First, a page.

Of the zeal with which we should seek the desert, and of the things in which we make progress there.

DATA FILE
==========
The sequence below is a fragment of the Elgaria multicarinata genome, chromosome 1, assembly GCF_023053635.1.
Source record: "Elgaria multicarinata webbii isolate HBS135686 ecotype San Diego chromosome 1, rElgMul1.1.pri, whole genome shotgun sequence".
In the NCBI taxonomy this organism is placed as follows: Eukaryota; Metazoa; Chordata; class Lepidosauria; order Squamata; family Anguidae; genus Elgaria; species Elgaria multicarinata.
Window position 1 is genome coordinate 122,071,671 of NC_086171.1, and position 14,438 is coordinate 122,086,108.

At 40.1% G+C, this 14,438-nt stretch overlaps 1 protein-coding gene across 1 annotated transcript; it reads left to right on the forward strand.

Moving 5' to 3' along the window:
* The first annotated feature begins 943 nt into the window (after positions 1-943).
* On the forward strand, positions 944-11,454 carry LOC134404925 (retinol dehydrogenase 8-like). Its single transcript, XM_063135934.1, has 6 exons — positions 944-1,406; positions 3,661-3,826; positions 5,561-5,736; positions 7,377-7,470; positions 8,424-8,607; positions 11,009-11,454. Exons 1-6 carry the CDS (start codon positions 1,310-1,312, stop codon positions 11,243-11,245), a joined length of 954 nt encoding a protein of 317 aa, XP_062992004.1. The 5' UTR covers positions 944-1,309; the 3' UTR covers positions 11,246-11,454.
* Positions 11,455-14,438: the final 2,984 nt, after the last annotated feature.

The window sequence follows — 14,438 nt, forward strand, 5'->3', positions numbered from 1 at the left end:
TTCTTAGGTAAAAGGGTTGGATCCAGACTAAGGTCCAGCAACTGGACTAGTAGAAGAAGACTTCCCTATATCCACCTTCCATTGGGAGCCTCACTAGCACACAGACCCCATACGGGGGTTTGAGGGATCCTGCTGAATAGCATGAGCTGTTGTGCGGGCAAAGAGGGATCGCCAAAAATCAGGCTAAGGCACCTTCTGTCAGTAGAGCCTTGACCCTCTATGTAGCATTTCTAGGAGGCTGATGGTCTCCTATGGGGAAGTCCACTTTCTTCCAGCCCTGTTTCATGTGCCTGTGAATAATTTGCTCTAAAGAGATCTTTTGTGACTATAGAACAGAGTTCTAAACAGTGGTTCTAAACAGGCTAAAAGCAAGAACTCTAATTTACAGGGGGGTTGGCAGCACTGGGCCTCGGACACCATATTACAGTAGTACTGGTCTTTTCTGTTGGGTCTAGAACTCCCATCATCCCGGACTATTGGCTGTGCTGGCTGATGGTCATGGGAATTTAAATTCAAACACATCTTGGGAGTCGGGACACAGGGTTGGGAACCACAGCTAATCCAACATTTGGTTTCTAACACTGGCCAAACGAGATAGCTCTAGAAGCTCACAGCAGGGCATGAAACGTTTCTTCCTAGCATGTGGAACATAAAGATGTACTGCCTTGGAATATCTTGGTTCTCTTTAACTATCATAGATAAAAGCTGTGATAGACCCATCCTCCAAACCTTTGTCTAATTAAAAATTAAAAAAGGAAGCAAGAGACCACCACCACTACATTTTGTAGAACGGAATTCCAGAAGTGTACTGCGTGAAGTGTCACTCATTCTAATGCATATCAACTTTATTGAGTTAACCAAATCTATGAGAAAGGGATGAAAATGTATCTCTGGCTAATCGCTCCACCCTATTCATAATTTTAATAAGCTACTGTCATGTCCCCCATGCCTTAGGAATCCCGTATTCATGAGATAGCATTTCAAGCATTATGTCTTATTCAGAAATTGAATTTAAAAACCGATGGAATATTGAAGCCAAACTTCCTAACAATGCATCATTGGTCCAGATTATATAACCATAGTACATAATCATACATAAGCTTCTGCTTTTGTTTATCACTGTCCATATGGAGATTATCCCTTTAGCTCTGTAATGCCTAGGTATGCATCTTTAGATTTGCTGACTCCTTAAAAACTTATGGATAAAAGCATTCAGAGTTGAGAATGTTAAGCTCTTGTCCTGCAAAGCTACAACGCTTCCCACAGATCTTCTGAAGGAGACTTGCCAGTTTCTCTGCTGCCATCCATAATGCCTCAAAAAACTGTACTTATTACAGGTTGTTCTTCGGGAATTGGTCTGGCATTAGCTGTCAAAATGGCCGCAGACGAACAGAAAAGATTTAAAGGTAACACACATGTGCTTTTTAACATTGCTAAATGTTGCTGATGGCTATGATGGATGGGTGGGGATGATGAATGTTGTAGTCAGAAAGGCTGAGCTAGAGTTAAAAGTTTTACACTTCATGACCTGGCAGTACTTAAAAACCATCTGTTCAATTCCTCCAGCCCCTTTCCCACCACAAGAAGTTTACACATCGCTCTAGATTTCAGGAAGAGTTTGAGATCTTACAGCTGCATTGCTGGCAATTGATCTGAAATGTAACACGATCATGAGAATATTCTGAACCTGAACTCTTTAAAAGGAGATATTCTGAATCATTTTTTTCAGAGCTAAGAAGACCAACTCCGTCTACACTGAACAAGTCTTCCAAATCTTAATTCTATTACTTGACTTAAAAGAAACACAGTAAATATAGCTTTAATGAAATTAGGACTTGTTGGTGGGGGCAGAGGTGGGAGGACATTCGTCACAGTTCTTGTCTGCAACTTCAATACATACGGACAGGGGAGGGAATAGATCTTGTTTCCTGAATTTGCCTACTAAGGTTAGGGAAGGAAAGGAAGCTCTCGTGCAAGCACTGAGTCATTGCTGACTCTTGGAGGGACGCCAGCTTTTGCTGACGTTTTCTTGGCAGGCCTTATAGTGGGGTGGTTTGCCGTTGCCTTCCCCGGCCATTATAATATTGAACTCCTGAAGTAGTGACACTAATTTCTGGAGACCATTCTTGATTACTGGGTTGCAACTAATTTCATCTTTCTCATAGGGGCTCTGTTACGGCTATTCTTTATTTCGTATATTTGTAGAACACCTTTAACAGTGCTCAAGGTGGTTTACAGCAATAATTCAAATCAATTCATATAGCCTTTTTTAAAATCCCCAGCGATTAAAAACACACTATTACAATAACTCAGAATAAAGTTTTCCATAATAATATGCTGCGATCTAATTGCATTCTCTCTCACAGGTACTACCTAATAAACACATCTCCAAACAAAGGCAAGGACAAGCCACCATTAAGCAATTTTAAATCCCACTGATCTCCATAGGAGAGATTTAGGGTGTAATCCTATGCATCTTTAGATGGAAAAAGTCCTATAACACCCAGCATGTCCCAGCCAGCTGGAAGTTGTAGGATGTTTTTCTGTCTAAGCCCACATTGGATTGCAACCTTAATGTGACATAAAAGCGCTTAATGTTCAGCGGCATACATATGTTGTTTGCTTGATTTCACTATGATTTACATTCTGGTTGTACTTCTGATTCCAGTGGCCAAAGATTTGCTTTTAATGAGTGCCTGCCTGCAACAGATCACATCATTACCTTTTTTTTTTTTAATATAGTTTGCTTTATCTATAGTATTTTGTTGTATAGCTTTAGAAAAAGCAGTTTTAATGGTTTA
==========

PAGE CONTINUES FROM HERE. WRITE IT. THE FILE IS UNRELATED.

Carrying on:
Further, it is those who are perfect and purified from all faults who ought to seek the desert, and when they have thoroughly exterminated all their faults amid the assembly of the brethren, they should enter it not by way of cowardly flight, but for the purpose of divine contemplation, and with the desire of deeper insight into heavenly things, which can only be gained in solitude by those who are perfect. For whatever faults we bring with us uncured into the desert, we shall find to remain concealed in us and not to be got rid of. For just as when the character has been improved, solitude can lay open to it the purest contemplation, and reveal the knowledge of spiritual mysteries to its clear gaze, so it generally not only preserves but intensifies the faults of those who have undergone no correction. For a man appears to himself to be patient and humble, just as long as he comes across nobody in intercourse; but he will presently revert to his former nature, whenever the chance of any sort of passion occurs: I mean that those faults will at once appear on the surface which were lying hid, and, like unbridled horses diligently fed up during too long a time of idleness, dash forth from the barriers the more eagerly and fiercely, to the destruction of their charioteer. For when the opportunity for practising them among men is removed, our faults will more and more increase in us, unless we have first been purified from them. And the mere shadow of patience, which, when we mixed with our brethren, we seemed fancifully to possess, at least out of respect for them and publicity, we lose altogether through sloth and carelessness.